Google has published a Infrastructure Security Design Overview that explains how it secures the cloud it uses for its own operations and for public cloud services.
Revealed last Friday, the document outlines six layers of security and reveals some interesting factoids about the Alphabet subsidiary’s operations, none more so than the revelation that “we also design custom chips, including a hardware security chip that is currently being deployed on both servers and peripherals. These chips allow us to securely identify and authenticate legitimate Google devices at the hardware level.”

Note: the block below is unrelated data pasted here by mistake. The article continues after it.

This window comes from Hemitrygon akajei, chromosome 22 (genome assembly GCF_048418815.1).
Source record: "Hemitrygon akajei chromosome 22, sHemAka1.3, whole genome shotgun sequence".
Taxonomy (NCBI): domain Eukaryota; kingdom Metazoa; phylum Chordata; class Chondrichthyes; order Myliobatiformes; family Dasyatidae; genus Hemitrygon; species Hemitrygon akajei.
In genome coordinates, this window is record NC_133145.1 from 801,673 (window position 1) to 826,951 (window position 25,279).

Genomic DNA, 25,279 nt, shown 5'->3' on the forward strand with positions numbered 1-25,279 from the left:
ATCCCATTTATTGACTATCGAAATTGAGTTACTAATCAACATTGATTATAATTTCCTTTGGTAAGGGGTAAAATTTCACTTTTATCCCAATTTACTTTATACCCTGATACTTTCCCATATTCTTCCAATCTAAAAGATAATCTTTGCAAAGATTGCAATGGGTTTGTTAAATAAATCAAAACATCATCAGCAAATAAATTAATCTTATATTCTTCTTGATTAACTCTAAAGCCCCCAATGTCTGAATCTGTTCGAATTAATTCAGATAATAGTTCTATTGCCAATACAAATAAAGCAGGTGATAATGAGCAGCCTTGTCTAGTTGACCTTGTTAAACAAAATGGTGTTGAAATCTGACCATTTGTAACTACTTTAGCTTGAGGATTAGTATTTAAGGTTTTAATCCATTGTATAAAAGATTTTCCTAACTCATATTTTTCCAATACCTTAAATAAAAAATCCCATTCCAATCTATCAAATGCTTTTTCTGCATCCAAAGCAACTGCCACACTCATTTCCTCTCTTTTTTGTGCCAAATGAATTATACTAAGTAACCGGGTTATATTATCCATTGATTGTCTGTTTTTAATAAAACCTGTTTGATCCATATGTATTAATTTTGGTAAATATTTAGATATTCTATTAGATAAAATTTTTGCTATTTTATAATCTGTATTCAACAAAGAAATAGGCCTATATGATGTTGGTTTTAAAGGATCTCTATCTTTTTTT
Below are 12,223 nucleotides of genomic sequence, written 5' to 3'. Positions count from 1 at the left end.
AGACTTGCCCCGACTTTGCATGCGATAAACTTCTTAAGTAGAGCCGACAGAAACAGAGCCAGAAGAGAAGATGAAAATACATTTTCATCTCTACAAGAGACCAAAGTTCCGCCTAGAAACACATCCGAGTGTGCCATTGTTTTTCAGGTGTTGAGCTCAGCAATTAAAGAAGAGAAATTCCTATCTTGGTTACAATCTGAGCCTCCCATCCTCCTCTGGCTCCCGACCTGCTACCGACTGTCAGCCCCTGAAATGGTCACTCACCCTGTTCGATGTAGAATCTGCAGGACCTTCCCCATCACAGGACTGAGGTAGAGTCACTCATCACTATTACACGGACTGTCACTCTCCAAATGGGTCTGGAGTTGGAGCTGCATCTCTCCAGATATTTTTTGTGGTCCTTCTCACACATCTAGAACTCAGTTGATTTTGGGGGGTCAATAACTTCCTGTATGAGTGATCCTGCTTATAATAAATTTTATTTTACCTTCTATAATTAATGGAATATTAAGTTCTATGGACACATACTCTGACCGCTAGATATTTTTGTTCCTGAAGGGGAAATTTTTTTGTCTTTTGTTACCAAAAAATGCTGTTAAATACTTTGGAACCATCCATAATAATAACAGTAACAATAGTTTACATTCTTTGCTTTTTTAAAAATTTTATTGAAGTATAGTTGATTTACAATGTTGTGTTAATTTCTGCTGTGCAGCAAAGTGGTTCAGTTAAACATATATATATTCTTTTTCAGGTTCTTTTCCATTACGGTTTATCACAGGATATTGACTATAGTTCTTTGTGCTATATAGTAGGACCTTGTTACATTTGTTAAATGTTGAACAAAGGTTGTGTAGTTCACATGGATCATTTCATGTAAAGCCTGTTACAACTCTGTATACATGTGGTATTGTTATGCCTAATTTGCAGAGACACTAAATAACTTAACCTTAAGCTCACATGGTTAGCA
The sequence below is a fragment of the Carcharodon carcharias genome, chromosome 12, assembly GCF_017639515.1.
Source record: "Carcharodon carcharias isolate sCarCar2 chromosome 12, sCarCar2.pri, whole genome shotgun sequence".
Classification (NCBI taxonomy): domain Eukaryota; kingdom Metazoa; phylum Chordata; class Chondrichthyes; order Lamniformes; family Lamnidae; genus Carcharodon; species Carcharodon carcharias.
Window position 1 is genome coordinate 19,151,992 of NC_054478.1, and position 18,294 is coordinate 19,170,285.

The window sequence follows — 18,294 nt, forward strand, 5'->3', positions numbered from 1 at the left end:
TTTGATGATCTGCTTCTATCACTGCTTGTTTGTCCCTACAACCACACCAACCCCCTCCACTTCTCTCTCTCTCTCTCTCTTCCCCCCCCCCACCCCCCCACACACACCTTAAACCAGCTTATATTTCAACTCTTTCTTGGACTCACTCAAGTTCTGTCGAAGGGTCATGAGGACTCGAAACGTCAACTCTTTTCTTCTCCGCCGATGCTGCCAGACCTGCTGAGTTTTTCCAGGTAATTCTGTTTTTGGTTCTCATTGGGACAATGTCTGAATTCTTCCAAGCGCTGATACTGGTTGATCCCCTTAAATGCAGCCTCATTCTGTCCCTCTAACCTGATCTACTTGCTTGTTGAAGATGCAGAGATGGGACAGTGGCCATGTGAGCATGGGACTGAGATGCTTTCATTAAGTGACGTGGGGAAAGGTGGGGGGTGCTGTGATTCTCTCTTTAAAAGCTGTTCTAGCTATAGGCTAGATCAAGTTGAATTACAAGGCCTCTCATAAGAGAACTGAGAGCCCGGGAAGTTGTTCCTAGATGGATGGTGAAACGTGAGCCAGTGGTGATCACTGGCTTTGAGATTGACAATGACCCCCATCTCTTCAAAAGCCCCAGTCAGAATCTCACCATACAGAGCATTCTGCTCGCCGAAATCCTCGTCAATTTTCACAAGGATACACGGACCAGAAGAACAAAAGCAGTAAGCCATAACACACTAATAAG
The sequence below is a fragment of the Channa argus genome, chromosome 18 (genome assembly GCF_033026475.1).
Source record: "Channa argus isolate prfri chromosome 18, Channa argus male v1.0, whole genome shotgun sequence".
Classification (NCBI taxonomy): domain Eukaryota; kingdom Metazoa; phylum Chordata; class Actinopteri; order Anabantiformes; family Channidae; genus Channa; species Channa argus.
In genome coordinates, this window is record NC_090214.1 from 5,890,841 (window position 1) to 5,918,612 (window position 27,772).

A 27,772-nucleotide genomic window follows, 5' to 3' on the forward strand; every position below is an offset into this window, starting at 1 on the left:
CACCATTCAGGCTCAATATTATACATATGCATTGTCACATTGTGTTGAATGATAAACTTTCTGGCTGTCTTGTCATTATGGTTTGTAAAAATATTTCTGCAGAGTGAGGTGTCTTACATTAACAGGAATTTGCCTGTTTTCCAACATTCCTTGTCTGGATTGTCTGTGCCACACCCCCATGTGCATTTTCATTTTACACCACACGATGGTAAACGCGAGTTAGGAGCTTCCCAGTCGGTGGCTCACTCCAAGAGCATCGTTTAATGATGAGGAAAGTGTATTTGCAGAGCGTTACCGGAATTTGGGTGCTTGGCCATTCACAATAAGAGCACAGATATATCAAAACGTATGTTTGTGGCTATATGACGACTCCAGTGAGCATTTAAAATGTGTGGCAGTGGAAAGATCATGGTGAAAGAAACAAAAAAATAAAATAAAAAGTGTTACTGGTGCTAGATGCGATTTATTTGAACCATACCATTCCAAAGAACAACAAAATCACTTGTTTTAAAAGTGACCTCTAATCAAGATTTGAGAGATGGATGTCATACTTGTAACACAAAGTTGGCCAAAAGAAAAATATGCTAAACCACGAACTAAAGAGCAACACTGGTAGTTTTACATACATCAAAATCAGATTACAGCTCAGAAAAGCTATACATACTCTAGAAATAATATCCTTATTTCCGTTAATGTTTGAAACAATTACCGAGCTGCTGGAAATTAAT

That silicon works alongside cryptographic signatures employed “over low-level components like the BIOS, bootloader, kernel, and base operating system image.”
“These signatures can be validated during each boot or update,” the document says, adding that “the components are all Google-controlled, built, and hardened. With each new generation of hardware we strive to continually improve security: for example, depending on the generation of server design, we root the trust of the boot chain in either a lockable firmware chip, a microcontroller running Google-written security code, or the above mentioned Google-designed security chip.”